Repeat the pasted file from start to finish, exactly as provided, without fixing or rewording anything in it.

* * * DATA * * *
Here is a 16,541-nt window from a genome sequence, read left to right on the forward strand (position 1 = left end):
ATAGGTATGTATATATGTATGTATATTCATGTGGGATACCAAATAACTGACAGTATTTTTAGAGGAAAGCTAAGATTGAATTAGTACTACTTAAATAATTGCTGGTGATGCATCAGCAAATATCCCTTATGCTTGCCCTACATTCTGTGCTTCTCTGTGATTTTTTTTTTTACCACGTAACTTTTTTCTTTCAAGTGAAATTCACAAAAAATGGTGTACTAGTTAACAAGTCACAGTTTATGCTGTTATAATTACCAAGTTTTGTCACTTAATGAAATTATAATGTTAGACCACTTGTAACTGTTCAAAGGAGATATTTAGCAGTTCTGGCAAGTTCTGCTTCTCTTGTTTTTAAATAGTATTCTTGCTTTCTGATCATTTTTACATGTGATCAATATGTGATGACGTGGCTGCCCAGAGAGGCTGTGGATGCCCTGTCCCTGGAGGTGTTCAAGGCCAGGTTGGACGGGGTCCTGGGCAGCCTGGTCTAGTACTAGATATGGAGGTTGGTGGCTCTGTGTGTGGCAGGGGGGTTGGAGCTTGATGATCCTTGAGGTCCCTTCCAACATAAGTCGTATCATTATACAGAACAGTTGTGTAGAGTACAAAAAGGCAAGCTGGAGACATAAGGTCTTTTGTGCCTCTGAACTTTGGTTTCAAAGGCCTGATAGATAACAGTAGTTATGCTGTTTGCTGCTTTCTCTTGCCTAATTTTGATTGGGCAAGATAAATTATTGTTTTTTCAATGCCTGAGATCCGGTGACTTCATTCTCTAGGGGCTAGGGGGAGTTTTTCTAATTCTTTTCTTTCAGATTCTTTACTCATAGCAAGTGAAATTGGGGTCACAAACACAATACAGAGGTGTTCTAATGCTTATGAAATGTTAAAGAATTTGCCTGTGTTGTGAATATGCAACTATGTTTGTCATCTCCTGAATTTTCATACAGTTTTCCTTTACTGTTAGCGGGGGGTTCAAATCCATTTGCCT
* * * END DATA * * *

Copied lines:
Here is a 16,541-nt window from a genome sequence, read left to right on the forward strand (position 1 = left end):
ATAGGTATGTATATATGTATGTATATTCATGTGGGATACCAAATAACTGACAGTATTTTTAGAGGAAAGCTAAGATTGAATTAGTACTACTTAAATAATTGCTGGTGATGCATCAGCAAATATCCCTTATGCTTGCCCTACATTCTGTGCTTCTCTGTGATTTTTTTTTTTACCACGTAACTTTTTTCTTTCAAGTGAAATTCACAAAAAATGGTGTACTAGTTAACAAGTCACAGTTTATGCTGTTATAATTACCAAGTTTTGTCACTTAATGAAATTATAATGTTAGACCACTTGTAACTGTTCAAAGGAGATATTTAGCAGTTCTGGCAAGTTCTGCTTCTCTTGTTTTTAAATAGTATTCTTGCTTTCTGATCATTTTTACATGTGATCAATATGTGATGACGTGGCTGCCCAGAGAGGCTGTGGATGCCCTGTCCCTGGAGGTGTTCAAGGCCAGGTTGGACGGGGTCCTGGGCAGCCTGGTCTAGTACTAGATATGGAGGTTGGTGGCTCTGTGTGTGGCAGGGGGGTTGGAGCTTGATGATCCTTGAGGTCCCTTCCAACATAAGTCGTATCATTATACAGAACAGTTGTGTAGAGTACAAAAAGGCAAGCTGGAGACATAAGGTCTTTTGTGCCTCTGAACTTTGGTTTCAAAGGCCTGATAGATAACAGTAGTTATGCTGTTTGCTGCTTTCTCTTGCCTAATTTTGATTGGGCAAGATAAATTATTGTTTTTTCAATGCCTGAGATCCGGTGACTTCATTCTCTAGGGGCTAGGGGGAGTTTTTCTAATTCTTTTCTTTCAGATTCTTTACTCATAGCAAGTGAAATTGGGGTCACAAACACAATACAGAGGTGTTCTAATGCTTATGAAATGTTAAAGAATTTGCCTGTGTTGTGAATATGCAACTATGTTTGTCATCTCCTGAATTTTCATACAGTTTTCCTTTACTGTTAGCGGGGGGTTCAAATCCATTTGCCT